Smart Brentwood open-space ballot measure deserves support




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In the past three decades, the population of Brentwood increased about nine-fold, from a city of 7,500 people in 1990 to 67,000 today.

As the city kept permitting more housing construction, it was falling short of its general-plan targets for neighborhood and community parks to serve its residents. Meanwhile, plans have been floated to turn golf courses into developments, which would further erode the city’s open space.

Seeing this, a group of residents proposed a simple measure: Protect open space by requiring city voters’ approval for future development of land currently designated in the general plan as parks, open spaces or recreational facilities open to the public.

The City Council voted unanimously to place the issue on the Nov. 8 ballot. Measure Q would protect 175 parcels totaling 1,048 acres and remain in effect for 40 years. It’s a smart, simple idea that would help shield the city from the disproportionate influence developers held for so many years. Voters should back Measure Q.

The measure would protect 362 acres designated as parks in the city’s general plan, 77 acres designated at permanent open space, and 609 acres that covers three golf courses — Deer Ridge (now closed), Shadow Lakes and the Brentwood Golf Club.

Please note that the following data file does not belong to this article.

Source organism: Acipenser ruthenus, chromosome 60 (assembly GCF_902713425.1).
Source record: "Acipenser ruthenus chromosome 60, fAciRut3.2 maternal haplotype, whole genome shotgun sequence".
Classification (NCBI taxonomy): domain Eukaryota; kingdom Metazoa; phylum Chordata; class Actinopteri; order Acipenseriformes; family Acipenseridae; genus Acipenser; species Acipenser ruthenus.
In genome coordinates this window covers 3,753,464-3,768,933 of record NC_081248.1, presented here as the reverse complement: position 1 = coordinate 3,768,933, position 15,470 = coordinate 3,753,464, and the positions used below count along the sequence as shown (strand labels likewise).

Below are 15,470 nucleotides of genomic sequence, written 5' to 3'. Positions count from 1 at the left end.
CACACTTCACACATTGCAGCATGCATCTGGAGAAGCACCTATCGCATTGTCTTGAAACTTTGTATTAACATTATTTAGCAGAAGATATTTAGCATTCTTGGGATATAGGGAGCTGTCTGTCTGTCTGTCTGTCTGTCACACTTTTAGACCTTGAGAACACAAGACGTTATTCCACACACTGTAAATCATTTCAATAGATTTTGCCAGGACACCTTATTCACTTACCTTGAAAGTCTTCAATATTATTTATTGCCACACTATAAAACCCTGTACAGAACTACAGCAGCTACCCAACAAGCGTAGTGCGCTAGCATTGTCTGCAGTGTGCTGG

Under Measure Q, the City Council could permit only development on the protected land without voter approval if necessary to comply with state or federal law or if the land is government owned and to be used for a public purpose. In the latter case, the council would, in turn, have to protect an equal or greater amount of open space elsewhere.

Measure Q is similar to a citizens’ initiative Martinez voters passed in 2018. But there’s a big political difference: In Martinez, the initiative backers had to collect signatures to qualify the measure for the ballot, and then the City Council tried unsuccessfully to undermine it by placing a sham, competing measure on the same ballot.

In sharp contrast, the Brentwood City Council members this year embraced the idea and placed it directly on the ballot, saving the residents from having to go through the signature-gathering process. It’s a sign of the monumental political shift over the past two election cycles that has transformed the City Council.

For years, past members of the Brentwood City Council seemed to live by the mantra, as one council candidate put it, “If we build it, they will come.” The city kept permitting more housing construction with the hope that enough major employers would follow to hire those new residents. It hasn’t happened, and it probably never will.



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